EDIT: This issue has now been fixed.

I personally feel that @ifyouseewendy's equivalent approach: [https://discuss.leetcode.com/topic/67482/solution-with-detailed-explanation] is significantly better explained than mine and would recommend that you read/upvote this to understand the problem.

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The basic case (and presumably a significant amount more) are incorrect as more efficient solutions can be generated if we do not use base 2.

Assume for now we have: [**buckets**, 15, 60]

Per pig, we have 5 states that we can detect: death on 15, 30, 45, 60, or life.

Assume for the moment we have 5 buckets and one pig with the above timings.

Represent each bucket as an integer in base 5 (0-indexed).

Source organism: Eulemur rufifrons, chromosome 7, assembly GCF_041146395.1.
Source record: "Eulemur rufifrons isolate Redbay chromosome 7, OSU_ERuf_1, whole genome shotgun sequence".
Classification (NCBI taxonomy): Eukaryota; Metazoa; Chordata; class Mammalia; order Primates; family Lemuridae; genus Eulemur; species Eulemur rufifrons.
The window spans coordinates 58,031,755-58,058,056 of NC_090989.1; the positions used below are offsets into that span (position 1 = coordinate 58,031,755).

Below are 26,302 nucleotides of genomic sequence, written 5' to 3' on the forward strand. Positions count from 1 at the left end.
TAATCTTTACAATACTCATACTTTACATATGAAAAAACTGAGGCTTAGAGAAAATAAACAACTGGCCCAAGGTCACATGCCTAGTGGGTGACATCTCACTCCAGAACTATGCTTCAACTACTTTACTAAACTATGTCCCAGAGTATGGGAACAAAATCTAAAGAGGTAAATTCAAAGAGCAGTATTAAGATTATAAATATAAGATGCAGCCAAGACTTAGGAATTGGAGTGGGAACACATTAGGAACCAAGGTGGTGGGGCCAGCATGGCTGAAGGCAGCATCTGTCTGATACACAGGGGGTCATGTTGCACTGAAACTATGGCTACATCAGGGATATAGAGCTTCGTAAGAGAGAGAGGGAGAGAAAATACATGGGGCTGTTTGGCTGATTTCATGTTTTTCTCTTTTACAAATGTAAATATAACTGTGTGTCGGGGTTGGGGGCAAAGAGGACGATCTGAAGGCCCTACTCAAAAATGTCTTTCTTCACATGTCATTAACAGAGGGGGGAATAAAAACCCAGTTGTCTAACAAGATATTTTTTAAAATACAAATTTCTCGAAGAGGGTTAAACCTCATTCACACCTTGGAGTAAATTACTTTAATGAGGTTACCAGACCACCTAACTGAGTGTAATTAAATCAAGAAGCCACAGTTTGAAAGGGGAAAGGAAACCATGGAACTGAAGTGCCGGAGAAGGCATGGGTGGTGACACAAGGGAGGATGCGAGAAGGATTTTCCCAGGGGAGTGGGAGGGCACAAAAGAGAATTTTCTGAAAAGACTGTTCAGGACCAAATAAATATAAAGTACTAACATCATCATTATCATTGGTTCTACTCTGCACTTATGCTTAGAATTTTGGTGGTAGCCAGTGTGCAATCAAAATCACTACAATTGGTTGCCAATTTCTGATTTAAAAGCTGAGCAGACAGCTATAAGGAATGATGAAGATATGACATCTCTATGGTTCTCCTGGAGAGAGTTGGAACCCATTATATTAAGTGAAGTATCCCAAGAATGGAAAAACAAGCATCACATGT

Pig drinks from bucket 0 at 0 minutes, bucket 1 at time 15 etc...

If the pig is still alive, by elimination, we know that bucket 4 would be poisonous.

This should be trivial to see.

We now increase the number of buckets to 25, we have ceil(log_5(25)) = 2 pigs

Bucket 25 is labelled 44, bucket 1 is labelled 00.

At time **t**, have the first pig drink from the buckets where the first digit is **t**, have the second pig drink when the second digit is **t**. As each pig represents a single digit in base 5, and 25 consists of two base 5 digits, two pigs are necessary. We can determine the value of each digit based on the time of death of each pig. An overlap of the death of two pigs gives us the information of two digits, so nothing is lost.

Example: 18 is poisonous (33 in base 5).

On t=3, one pig is drinking [15,16,17,18,19] and the other is drinking [3,8,13,18,23]. We can see that if both die, the intersection of the sets yields 18.

Given the default input: 1000, 15, 60

The above yields the minimum number of pigs = ceil(log_5(1000)) = 5 pigs.

The OJ currently returns 8 pigs, which is significantly higher.